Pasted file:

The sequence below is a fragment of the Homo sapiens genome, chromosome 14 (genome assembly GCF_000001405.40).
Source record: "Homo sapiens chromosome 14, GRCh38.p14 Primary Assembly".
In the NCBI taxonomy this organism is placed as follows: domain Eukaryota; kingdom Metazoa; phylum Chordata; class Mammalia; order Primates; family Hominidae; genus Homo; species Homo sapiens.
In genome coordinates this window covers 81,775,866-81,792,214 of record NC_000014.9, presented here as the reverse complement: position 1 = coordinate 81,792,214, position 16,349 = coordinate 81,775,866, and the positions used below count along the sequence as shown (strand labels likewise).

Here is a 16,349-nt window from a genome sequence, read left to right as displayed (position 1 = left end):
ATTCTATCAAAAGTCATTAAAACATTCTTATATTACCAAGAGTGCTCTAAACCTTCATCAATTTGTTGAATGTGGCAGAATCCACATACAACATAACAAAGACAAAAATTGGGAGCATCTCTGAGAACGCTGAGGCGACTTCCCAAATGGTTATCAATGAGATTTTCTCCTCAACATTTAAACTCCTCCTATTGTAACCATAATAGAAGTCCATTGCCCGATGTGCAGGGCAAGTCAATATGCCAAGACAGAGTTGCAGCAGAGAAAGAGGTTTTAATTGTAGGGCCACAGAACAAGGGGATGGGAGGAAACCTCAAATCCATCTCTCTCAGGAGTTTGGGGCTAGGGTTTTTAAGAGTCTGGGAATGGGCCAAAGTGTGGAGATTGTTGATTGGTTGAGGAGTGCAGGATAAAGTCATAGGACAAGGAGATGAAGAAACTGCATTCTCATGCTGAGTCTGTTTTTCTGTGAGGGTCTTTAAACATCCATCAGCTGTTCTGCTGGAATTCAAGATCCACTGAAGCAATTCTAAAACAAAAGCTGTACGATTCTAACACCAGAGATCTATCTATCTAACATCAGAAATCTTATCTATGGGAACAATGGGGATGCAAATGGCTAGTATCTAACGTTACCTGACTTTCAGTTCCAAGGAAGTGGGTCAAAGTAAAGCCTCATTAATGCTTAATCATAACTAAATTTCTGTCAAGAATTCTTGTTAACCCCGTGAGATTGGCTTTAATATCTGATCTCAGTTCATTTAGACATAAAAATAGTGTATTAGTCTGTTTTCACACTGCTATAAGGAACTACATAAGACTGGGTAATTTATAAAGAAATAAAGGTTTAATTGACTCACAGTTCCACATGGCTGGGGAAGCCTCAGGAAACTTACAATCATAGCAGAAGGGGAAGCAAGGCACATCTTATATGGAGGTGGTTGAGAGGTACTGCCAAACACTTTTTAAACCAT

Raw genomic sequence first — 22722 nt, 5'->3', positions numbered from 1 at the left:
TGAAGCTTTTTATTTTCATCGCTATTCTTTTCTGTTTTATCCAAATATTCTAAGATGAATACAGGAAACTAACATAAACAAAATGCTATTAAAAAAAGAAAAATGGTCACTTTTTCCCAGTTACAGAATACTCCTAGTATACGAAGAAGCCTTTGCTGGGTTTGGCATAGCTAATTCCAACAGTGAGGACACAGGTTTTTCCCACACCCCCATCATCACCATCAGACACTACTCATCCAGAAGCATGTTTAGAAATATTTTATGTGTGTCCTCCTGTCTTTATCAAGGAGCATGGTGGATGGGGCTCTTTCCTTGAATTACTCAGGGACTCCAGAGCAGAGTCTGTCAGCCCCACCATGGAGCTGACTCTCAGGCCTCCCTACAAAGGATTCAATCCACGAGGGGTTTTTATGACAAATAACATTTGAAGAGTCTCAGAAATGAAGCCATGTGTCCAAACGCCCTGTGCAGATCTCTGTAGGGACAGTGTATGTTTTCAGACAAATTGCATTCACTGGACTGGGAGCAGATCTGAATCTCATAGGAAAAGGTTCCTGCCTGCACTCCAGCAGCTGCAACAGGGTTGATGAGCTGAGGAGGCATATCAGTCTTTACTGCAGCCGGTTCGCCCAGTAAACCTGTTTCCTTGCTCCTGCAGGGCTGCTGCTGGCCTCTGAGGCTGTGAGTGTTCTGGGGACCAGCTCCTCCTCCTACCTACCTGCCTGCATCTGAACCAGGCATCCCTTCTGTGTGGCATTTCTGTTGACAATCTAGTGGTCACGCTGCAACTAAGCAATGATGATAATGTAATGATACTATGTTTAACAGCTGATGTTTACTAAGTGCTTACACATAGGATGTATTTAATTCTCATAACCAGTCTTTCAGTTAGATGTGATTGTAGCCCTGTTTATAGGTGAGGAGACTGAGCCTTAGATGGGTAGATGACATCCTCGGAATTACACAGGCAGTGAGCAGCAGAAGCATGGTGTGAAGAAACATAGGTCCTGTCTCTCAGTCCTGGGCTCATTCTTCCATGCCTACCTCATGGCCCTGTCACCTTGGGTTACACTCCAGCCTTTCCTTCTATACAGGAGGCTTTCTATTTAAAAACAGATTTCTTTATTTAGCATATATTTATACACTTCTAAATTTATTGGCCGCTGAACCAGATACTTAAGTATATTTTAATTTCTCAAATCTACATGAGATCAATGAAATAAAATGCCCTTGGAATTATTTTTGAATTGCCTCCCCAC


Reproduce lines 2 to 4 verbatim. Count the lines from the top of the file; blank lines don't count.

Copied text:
Source record: "Homo sapiens chromosome 14, GRCh38.p14 Primary Assembly".
In the NCBI taxonomy this organism is placed as follows: domain Eukaryota; kingdom Metazoa; phylum Chordata; class Mammalia; order Primates; family Hominidae; genus Homo; species Homo sapiens.
In genome coordinates this window covers 81,775,866-81,792,214 of record NC_000014.9, presented here as the reverse complement: position 1 = coordinate 81,792,214, position 16,349 = coordinate 81,775,866, and the positions used below count along the sequence as shown (strand labels likewise).